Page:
US targeted drone killings used as alternative to Guantanamo Bay - Bush lawyer
John Bellinger, the Bush administration attorney who drafted the initial legal specifications regarding drone killings after the September 11, 2001 terrorist attacks, said that Bush’s successor has abused the framework, skirting international law for political points.
“This government has decided that instead of detaining members of Al-Qaeda [at Guantanamo Bay prison camp in Cuba] they are going to kill them,” Bellinger told a conference at the Bipartisan Policy Center, as quoted by The Guardian.
Earlier this week Obama promised to reignite efforts to close Guantanamo Bay, where prisoners have gone on a hunger strike to protest human rights violations and wrongful incarcerations. They were his first in-depth remarks on the subject since 2009, when Obama had just recently been elected to office after campaigning on a promise to close the facility.
But international law is equally suspect of drone strikes.
Almost 5,000 people are thought to have been killed by roughly 300
US attacks in four countries, according to The Guardian. Bellinger
maintained that the government has justified strikes throughout
Pakistan and Yemen by using the 'War on Terror' as an
“We are about the only country in the world that thinks we
are in an armed conflict with Al-Qaeda,” he said. “We really
need to get on top of this and explain to our allies why it is
legal and why it is permissible under international law."
“These drone strikes are causing us great damage in the world, but on the other hand if you are the president and you do nothing to stop another 9/11 then you also have a problem,” he added.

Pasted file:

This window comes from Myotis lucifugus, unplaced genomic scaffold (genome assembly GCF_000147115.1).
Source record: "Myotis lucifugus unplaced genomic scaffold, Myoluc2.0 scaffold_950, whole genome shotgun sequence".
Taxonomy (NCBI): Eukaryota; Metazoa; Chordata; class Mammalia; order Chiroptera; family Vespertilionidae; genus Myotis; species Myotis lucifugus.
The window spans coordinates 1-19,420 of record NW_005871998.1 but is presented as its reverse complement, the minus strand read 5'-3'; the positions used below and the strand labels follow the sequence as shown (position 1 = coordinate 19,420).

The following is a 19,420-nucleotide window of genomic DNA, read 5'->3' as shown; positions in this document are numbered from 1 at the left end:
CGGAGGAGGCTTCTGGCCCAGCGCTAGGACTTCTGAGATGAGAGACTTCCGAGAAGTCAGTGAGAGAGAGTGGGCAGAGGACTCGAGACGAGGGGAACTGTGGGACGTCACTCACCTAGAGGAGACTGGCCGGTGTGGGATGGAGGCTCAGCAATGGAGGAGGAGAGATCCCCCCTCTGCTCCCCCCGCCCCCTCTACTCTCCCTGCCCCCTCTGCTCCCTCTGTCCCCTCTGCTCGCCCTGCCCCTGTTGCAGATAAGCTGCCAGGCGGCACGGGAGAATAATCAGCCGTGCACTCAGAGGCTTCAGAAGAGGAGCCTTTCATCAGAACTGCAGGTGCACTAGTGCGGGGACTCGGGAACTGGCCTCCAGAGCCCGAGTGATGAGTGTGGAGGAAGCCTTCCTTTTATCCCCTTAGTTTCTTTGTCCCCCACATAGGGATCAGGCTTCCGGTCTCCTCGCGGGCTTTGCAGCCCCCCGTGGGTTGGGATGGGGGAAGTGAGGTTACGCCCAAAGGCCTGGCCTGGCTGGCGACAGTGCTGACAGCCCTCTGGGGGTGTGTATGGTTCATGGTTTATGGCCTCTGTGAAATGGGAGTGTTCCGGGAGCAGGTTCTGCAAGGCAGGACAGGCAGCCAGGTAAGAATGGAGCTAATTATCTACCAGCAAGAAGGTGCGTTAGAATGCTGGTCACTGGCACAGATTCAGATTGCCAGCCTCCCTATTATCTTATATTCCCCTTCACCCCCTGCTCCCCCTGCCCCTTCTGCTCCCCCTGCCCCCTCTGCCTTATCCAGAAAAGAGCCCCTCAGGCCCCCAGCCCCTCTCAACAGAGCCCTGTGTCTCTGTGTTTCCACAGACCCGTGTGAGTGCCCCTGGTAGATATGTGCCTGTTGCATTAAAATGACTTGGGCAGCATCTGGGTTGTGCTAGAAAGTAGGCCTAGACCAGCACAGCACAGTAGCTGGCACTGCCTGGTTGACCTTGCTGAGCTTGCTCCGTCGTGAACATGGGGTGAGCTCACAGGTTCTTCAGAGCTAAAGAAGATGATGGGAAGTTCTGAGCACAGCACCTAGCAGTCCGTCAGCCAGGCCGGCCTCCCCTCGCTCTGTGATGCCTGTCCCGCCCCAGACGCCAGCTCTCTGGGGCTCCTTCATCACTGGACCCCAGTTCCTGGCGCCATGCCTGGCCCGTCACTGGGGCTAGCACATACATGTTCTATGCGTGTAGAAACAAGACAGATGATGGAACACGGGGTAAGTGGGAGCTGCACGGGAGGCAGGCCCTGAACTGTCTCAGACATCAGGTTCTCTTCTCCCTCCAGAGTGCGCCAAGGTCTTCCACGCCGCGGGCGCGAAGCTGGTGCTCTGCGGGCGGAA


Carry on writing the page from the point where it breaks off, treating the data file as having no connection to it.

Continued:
Of the 166 detainees at Guantanamo Bay, 86 have been cleared for release by a commission made up of officials from the Department of Homeland Security, Joint Chiefs of Staff and other influential government divisions.
White House officials have justified the use of unmanned aircraft by saying the US is at war with Al-Qaeda and that those targeted in drone attacks were planning attacks on America. In the future, experts say, future countries could use the same rationale to explain their own attacks.
“Countries under attack are the ones that get to decide whether or not they are at war,” said Philip Zelikow, a member of the White House Intelligence Advisory Board.
While the conversation around drones is certainly a sign of things to come, Hina Shamsi of the American Civil Liberties Union encouraged Americans to think about the human rights issues posed by the new technology. It could be another long process, if the Guantanamo Bay handling is any indication.
“The use of this technology is spreading and we have to think about what we would say if other countries used drones for targeted killing programs,” Shamsi said. “Few things are more likely to undermine our legitimacy than the perception that we are not abiding by the rule of law or are indifferent to civilian casualties.”